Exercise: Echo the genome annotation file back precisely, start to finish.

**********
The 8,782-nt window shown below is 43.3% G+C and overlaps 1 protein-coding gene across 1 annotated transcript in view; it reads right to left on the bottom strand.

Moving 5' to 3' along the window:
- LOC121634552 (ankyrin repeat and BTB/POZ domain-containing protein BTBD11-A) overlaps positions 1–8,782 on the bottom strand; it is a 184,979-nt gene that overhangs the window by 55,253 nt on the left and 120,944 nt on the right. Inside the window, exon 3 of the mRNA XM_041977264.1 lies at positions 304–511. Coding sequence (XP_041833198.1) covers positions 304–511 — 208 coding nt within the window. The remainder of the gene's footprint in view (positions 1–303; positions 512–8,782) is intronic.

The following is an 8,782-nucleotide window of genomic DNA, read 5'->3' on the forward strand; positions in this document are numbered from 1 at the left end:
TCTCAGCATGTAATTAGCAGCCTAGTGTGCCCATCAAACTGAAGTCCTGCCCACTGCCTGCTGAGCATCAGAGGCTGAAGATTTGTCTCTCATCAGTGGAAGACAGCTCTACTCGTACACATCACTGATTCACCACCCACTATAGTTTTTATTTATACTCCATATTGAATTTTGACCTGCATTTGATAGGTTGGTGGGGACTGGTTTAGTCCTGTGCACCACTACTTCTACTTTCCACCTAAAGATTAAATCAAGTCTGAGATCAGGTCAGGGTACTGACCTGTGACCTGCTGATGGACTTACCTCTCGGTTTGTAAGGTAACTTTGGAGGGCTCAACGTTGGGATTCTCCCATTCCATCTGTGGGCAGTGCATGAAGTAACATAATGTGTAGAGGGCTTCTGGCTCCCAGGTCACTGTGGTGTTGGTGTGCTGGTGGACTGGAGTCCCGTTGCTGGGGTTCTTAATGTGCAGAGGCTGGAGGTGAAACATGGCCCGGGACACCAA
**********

The 8,782-nt window shown below is 43.3% G+C and overlaps 1 protein-coding gene across 1 annotated transcript in view; it reads right to left on the bottom strand.

Moving 5' to 3' along the window:
- LOC121634552 (ankyrin repeat and BTB/POZ domain-containing protein BTBD11-A) overlaps positions 1–8,782 on the bottom strand; it is a 184,979-nt gene that overhangs the window by 55,253 nt on the left and 120,944 nt on the right. Inside the window, exon 3 of the mRNA XM_041977264.1 lies at positions 304–511. Coding sequence (XP_041833198.1) covers positions 304–511 — 208 coding nt within the window. The remainder of the gene's footprint in view (positions 1–303; positions 512–8,782) is intronic.

The following is an 8,782-nucleotide window of genomic DNA, read 5'->3' on the forward strand; positions in this document are numbered from 1 at the left end:
TCTCAGCATGTAATTAGCAGCCTAGTGTGCCCATCAAACTGAAGTCCTGCCCACTGCCTGCTGAGCATCAGAGGCTGAAGATTTGTCTCTCATCAGTGGAAGACAGCTCTACTCGTACACATCACTGATTCACCACCCACTATAGTTTTTATTTATACTCCATATTGAATTTTGACCTGCATTTGATAGGTTGGTGGGGACTGGTTTAGTCCTGTGCACCACTACTTCTACTTTCCACCTAAAGATTAAATCAAGTCTGAGATCAGGTCAGGGTACTGACCTGTGACCTGCTGATGGACTTACCTCTCGGTTTGTAAGGTAACTTTGGAGGGCTCAACGTTGGGATTCTCCCATTCCATCTGTGGGCAGTGCATGAAGTAACATAATGTGTAGAGGGCTTCTGGCTCCCAGGTCACTGTGGTGTTGGTGTGCTGGTGGACTGGAGTCCCGTTGCTGGGGTTCTTAATGTGCAGAGGCTGGAGGTGAAACATGGCCCGGGACACCAA